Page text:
Guest columnist Wade Wofford: Thinking about what divides us

Published: 1/21/2021 10:47:42 AM

One of my neighbors wrote recently, incensed at being told to “shut up and admit you were wrong.” I myself — a liberal who escaped being a black sheep in conservative Georgia — have found myself compelled to similar thoughts about “the Trump supporters who got us here.”

I’ve flamed at the Facebook pages of old acquaintances still living down south — conservatives posting videos about the absurdity of chosen pronouns or other over-simplifications of really complex issues. And it feels good to say such things; there’s a self-perceived righteousness in doing so, for that moment of instant gratification.

But at the end of the day, such dismissals are just not productive. Our country is broken, and we need to find a way to bring the chasm that’s divided us closer together before it leads to another Civil War.

Through conversations with my neighbor, and other conservatives who feel disenfranchised of late, I’m trying to gain an understanding of just what the hell has them feeling so disenfranchised, and how we might move forward as a country. Trump is now gone from the White House, and hopefully the divisive vitriol will shift — a new tone (the old, status quo “boring” political notions of demeanor) will resurface.

But what then? The guys in viking hats aren’t going away, and it’s easy to inflate their numbers because they make great news stories, especially on replay as the FBI rounds them up and tells the stories of just how far out their thinking has gone.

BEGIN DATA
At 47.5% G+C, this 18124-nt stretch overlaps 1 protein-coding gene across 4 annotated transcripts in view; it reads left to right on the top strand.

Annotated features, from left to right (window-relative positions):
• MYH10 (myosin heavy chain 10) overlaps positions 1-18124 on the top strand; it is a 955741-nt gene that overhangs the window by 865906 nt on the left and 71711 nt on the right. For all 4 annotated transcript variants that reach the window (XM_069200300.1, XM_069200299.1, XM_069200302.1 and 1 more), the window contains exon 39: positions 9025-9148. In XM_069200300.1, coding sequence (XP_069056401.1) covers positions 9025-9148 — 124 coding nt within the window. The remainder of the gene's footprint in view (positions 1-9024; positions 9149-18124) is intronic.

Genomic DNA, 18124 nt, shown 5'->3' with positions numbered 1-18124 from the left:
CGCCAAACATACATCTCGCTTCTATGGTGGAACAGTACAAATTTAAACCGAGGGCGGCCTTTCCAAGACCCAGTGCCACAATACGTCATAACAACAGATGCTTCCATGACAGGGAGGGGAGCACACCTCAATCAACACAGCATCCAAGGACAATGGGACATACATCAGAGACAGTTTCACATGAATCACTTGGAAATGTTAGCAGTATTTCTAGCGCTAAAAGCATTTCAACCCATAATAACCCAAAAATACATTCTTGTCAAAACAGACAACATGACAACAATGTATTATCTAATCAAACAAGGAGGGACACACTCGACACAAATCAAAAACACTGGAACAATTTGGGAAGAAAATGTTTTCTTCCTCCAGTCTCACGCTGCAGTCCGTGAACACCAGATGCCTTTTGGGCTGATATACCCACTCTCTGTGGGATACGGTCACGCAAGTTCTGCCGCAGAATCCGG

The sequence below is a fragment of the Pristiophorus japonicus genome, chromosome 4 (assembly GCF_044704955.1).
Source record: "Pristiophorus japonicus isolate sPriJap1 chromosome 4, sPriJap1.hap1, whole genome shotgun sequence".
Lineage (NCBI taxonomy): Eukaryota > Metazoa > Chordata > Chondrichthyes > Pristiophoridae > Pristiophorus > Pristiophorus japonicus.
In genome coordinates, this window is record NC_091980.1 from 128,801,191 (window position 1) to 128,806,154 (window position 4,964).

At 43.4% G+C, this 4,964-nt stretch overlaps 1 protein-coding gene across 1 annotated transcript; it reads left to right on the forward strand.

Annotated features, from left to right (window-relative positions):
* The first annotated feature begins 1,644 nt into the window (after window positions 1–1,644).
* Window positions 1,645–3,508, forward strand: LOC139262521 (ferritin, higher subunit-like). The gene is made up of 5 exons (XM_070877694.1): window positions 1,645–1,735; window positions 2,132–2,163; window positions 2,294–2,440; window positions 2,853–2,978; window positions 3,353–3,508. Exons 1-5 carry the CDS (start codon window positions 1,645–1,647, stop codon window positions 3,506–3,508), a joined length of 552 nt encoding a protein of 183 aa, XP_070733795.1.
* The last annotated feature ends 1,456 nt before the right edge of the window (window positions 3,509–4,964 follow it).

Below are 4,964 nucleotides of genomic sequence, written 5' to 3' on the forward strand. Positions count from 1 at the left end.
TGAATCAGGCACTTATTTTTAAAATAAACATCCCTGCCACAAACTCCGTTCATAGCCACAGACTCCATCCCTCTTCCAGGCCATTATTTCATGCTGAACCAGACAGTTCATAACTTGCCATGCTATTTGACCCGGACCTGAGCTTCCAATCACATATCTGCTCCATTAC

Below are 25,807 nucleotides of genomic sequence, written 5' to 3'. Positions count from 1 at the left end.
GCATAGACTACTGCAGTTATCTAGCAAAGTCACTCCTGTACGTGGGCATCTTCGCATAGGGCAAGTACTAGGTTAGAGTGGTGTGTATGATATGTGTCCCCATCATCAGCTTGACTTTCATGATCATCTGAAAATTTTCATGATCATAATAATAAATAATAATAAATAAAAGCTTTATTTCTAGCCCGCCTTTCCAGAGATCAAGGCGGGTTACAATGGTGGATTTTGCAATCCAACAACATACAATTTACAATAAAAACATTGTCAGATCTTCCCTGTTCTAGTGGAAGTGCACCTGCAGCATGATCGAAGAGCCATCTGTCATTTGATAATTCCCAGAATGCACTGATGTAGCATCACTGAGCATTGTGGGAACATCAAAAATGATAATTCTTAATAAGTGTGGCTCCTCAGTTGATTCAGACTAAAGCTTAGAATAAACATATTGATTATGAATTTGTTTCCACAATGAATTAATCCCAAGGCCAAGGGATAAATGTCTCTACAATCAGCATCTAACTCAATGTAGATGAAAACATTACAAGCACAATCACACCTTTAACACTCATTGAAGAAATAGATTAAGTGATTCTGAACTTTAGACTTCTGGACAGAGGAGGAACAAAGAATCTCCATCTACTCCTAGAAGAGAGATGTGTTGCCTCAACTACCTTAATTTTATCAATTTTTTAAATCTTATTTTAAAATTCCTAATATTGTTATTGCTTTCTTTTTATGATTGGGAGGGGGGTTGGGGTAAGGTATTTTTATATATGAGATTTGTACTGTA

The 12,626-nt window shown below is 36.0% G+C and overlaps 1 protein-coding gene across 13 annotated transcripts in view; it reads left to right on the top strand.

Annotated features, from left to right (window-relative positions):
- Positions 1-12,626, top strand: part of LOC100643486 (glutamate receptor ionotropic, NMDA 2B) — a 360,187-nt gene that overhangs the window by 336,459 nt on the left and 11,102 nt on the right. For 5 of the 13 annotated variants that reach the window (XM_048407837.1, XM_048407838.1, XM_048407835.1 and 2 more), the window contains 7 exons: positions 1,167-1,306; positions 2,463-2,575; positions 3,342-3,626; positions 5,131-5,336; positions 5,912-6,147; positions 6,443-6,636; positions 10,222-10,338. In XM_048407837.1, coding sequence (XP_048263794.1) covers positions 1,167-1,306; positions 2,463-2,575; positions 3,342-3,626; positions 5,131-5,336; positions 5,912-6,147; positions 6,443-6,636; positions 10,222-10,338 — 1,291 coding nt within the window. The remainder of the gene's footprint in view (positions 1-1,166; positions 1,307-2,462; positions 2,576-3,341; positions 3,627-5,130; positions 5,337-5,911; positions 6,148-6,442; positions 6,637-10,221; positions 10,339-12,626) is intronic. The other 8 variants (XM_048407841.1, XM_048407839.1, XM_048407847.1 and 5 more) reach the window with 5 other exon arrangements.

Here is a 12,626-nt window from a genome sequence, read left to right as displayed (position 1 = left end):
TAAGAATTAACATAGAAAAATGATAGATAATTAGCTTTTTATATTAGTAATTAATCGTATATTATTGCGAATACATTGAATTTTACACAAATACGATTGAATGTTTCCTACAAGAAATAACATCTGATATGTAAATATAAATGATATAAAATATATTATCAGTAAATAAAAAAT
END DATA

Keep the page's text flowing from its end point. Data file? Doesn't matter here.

There will always be extremists — our own little homegrown al Qaeda. At the end of the day, there were 10,000-50,000 people at the Capitol when it was stormed. And of those, maybe a thousand had the “commitment-to-the-cause” to storm into the building, and a couple hundred of those got violent.

That’s in a nation of 331 million. In other words, those extremists — as unrepresentative of us as a nation as al Qaeda is to the religion of Islam — are .0003% of our population. But 74.22 million voted to reelect Trump. While tempting to do so, it’s unfair to assume that the thousand dudes in flag capes and riot gear at our Capitol last week are “the same” as the 74.21 million other Trump voters.

It’s also unfair to assume that those 74.21 million Trump voters still support Trump after what happened earlier this month. Many I know down south have turned as a result of recent events. As we button up the end of the most toxically-divisive presidency I’ve seen in my lifetime, as we strive to find a way to be better neighbors to one another — to consider the perspectives that got us all to this angry, nasty place — I find myself thinking about what is it, precisely, that divides “us” from the millions of Trump voters who agree that storming the Capitol was an outrageous/treasonous thing to do?

Those are the people we need to speak with, listen to, seek to understand, rediscover our common ground. And not allow the fundamentalist domestic terrorists to shout into the microphone for a minute longer, or convince us that unity is not possible among us.

Wade Wofford lives in Northampton.
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